Lastly, I found it infinitely fascinating the depth of myths surrounding him and how much both he and his fans were, and still are, willing to go along with them. A quick example that I didn’t get to go into in the book was his relationship with the Grand Ole Opry. The story goes that he was kicked off the Opry for smashing out the footlights. But in every account of it, only one, Marshall Grant, pinpoints a timeframe! So I got with Opry historian Byron Faye and we looked at the appearances during that time and none of them lined up. So why does it keep getting retold? Well, I think in the beginning, it put him in the same outlaw image that was being crafted for Hank Williams. There were articles even early in Cash’s career that tried to draw parallels. It was also a good story for illustrating a division in what was perceived as bastion of traditional country and what people like to think Cash stood for.

MT: Why does Cash continue to command such persistent attention from music historians?

EB: I think it is because he is such a complex figure. It’s easy to look at him and see only one facet, but there are so many layers. Sometimes those layers seem to contradict themselves, but that’s something every person deals with. But with Cash, some of those contradictions were created by his own self-mythologizing, which adds to his complexity.

Speaking strictly musically, Cash was able to create an instantly identifiable sound that he was able to maintain for a large portion of his career. Even when he varied it, it remained recognizable.

Those two things—the music and the myths—combine to draw people in. The fact that he kept creating right up until his death adds to his mystique as an artist. He’s one of the few artists who have created in the public eye from his early twenties to his death. A career of that span has a lot to look into.

MT: After writing this book, in what ways did your view of Cash change?

EB: I wouldn’t say change, but definitely my opinion of him as a creative artist deepened. No matter what was going on in his life, he continued to create. He didn’t limit himself in creative expression, either. He was a songwriter, a singer, an actor. He dabbled in comedy, though he was often the straight man. His second television show, which consisted of six weekly episodes, was heavy on comedy and featured June, Steve Martin, and Jim Varney. Cash was the one who got to set up many of the jokes and you could tell he was having a great time.

MT: Do you have a favorite Cash song? Album?

EB: My favorite song is still the first Cash song I ever heard, “I Walk The Line.” Favorite album is a little tougher. I’d say that the two albums I’ve returned to the most are Any Old Wind That Blows and Gone Girl. Both of them show Cash stretching a little, but not so much that he sounds uncomfortable.

MT: What would you like readers to take away from your book?

EB: I hope readers will take away a better appreciation of Cash’s career beyond the Sun years, the prison records, and the American years. I hope they’ll use the books as a launching pad to discover Cash tunes and albums that they haven’t heard before. There is so much there that is great, but criminally overlooked.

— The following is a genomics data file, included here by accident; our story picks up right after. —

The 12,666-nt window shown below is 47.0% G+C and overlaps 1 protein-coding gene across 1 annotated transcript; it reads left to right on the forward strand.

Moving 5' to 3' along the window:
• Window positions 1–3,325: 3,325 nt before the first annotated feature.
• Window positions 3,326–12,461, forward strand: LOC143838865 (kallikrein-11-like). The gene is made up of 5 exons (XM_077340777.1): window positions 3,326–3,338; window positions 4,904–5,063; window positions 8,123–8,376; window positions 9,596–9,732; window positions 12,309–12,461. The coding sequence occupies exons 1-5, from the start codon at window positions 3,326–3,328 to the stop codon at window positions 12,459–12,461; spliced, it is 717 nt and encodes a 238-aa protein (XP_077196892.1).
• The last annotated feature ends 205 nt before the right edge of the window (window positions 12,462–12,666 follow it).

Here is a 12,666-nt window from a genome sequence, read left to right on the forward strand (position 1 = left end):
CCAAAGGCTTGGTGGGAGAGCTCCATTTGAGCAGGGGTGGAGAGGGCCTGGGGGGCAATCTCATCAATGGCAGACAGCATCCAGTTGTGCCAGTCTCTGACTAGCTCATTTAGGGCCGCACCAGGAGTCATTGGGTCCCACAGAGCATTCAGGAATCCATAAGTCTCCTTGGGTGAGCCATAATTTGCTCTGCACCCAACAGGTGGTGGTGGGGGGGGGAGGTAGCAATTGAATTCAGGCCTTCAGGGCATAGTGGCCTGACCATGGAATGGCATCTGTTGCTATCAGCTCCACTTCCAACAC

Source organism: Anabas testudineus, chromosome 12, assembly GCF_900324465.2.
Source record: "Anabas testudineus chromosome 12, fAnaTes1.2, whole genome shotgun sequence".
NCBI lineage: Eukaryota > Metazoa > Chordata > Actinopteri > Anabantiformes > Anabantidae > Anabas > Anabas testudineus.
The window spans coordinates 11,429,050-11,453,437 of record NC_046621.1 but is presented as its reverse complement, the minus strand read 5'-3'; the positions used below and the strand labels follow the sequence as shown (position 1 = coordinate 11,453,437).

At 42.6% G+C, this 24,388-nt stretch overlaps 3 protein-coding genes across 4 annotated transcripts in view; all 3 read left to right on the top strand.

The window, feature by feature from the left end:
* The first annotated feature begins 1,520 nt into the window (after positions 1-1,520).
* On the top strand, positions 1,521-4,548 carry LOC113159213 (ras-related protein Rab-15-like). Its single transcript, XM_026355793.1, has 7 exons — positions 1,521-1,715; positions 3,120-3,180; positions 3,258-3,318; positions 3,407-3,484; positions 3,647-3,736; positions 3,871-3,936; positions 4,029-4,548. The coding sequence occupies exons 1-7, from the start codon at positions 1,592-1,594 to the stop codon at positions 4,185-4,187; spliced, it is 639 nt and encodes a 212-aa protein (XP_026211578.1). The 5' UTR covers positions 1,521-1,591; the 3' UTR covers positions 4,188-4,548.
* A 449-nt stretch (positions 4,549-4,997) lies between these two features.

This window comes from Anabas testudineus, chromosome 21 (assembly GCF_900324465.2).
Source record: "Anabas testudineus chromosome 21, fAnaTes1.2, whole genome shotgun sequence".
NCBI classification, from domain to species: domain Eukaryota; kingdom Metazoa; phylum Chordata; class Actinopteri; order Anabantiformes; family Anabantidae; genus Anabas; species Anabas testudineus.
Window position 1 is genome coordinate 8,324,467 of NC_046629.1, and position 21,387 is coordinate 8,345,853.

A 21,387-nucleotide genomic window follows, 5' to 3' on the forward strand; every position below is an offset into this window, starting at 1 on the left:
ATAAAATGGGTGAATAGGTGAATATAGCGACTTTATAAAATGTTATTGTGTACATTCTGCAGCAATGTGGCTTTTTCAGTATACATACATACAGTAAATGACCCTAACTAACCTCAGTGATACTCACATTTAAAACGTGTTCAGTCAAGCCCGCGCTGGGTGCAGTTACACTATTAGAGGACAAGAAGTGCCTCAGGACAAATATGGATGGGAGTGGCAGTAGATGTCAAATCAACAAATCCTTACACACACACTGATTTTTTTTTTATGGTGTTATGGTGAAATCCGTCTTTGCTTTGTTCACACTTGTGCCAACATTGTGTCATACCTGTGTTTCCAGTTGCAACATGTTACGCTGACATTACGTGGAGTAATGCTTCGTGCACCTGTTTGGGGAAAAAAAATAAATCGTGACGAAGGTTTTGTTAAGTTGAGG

MT: What’s next for you?

EB: I’m currently writing my third book. It’s part of another series, the Counting Down series by Rowman & Littlefield. I’ve taken on the task of writing about the 100 best songs in Southern Rock. After that, I’ve got a few other books ideas percolating.

Beyond books, I’ll keep looking for ways to expand Music Tomes.

MT: What are some of your favorite music tomes?

EB: I read so many music related books a year, both for research and for Music Tomes, so this is hard to narrow down. I’ll just toss out a few from the last couple of years that I really enjoyed. Producing Country: The Inside Story of the Great Recordings by Michael Jarrett shows a different perspective on the creation of country music through the years. That probably my favorite book of the year so far. I’m looking forward to Barry Mazor’s book, Ralph Peer and the Making of Popular Roots Music.

If you’re new to digging in to music related books, I love everything from Peter Guralnick and Charles K. Wolfe, and recommend anything by them. Also, if you’re a fan of music writing, there needs to be a copy of David Cantwell’s Merle Haggard: The Running Kind on your shelf. Incredibly insightful and well written. As David’s writing always has, this book really pushed me when looking at the vast work of Cash.

Henry Carrigan writes about music and music books for Engine 145, American Songwriter, No Depression, Publishers Weekly, and BookPage.

This Week’s Releases (10/26-11/1)newreleases

[Note: These are affiliate links, but if you are going to buy it anyway, why not help out the site at the same time?]

Chicago Blues (Images of America), Wilbert Jones, Arcadia Publishing, Oct 27, 2014

Excess All Areas: A Lighthearted Look at the Demands and Idiosyncracies of Rock Icons on Tour, Sue Richmond, BackBeat Books, Oct 28, 2014

Jerry Lee Lewis: His Own Story, Rick Bragg, Harper, Oct 28, 2014

On the Road with Janis Joplin, John Byrne Cooke, Berkley Hardcover, Oct 28, 2014

Tom Petty: Rock ‘n’ Roll Guardian, Andrea Rotondo, Overlook, Oct 28, 2014

Love Becomes a Funeral Pyre: A Biography of the Doors, Mick Wall, Orion, Oct 30, 2014

Ralph Peer and the Making of Popular Roots Music, Barry Mazor, Chicago Review Press, Nov 1, 2014

The Strat in the Attic 2: More Thrilling Stories of Guitar Archaeology, Deke Dickerson, Voyageur Press, Nov 1, 2014